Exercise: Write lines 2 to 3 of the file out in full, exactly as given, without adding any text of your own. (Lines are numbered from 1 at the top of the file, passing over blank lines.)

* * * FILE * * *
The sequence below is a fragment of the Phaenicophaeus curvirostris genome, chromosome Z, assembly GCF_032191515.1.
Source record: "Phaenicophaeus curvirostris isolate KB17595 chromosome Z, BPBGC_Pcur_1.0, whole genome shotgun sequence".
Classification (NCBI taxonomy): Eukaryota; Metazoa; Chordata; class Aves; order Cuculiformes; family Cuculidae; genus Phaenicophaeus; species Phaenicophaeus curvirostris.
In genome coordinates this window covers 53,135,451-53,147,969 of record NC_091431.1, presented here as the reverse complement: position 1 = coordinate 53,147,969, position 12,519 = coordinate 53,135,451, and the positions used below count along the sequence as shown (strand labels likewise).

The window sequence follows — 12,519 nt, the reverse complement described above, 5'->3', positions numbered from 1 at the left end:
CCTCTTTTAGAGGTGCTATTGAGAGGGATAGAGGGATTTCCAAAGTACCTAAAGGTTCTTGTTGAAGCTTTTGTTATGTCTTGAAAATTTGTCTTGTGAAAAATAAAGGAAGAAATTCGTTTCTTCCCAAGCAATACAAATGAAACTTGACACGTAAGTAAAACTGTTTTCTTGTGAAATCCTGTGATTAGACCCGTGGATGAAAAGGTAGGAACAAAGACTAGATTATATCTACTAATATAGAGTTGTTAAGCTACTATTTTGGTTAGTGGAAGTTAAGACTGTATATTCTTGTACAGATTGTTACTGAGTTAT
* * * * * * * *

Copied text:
Source record: "Phaenicophaeus curvirostris isolate KB17595 chromosome Z, BPBGC_Pcur_1.0, whole genome shotgun sequence".
Classification (NCBI taxonomy): Eukaryota; Metazoa; Chordata; class Aves; order Cuculiformes; family Cuculidae; genus Phaenicophaeus; species Phaenicophaeus curvirostris.